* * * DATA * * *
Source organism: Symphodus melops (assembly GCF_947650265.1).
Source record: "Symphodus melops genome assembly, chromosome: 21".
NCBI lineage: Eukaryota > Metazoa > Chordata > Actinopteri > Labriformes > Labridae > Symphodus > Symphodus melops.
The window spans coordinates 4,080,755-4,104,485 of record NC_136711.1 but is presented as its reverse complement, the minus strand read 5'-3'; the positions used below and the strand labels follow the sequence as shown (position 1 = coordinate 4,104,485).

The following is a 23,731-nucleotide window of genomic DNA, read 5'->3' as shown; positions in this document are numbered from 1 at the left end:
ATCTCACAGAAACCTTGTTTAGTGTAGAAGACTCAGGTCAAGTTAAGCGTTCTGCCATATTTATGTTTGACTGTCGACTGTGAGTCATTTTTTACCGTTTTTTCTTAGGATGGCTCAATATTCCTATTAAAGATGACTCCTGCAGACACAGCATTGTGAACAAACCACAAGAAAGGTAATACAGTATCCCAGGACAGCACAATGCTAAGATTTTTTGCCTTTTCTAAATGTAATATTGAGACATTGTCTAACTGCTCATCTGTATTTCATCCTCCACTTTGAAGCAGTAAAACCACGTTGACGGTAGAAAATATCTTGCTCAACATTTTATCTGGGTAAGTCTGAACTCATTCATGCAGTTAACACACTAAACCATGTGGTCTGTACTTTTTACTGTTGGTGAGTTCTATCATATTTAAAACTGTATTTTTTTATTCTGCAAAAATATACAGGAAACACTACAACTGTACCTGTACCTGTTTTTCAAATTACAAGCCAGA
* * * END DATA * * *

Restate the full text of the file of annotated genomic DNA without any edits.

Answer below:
Source organism: Symphodus melops (assembly GCF_947650265.1).
Source record: "Symphodus melops genome assembly, chromosome: 21".
NCBI lineage: Eukaryota > Metazoa > Chordata > Actinopteri > Labriformes > Labridae > Symphodus > Symphodus melops.
The window spans coordinates 4,080,755-4,104,485 of record NC_136711.1 but is presented as its reverse complement, the minus strand read 5'-3'; the positions used below and the strand labels follow the sequence as shown (position 1 = coordinate 4,104,485).

The following is a 23,731-nucleotide window of genomic DNA, read 5'->3' as shown; positions in this document are numbered from 1 at the left end:
ATCTCACAGAAACCTTGTTTAGTGTAGAAGACTCAGGTCAAGTTAAGCGTTCTGCCATATTTATGTTTGACTGTCGACTGTGAGTCATTTTTTACCGTTTTTTCTTAGGATGGCTCAATATTCCTATTAAAGATGACTCCTGCAGACACAGCATTGTGAACAAACCACAAGAAAGGTAATACAGTATCCCAGGACAGCACAATGCTAAGATTTTTTGCCTTTTCTAAATGTAATATTGAGACATTGTCTAACTGCTCATCTGTATTTCATCCTCCACTTTGAAGCAGTAAAACCACGTTGACGGTAGAAAATATCTTGCTCAACATTTTATCTGGGTAAGTCTGAACTCATTCATGCAGTTAACACACTAAACCATGTGGTCTGTACTTTTTACTGTTGGTGAGTTCTATCATATTTAAAACTGTATTTTTTTATTCTGCAAAAATATACAGGAAACACTACAACTGTACCTGTACCTGTTTTTCAAATTACAAGCCAGA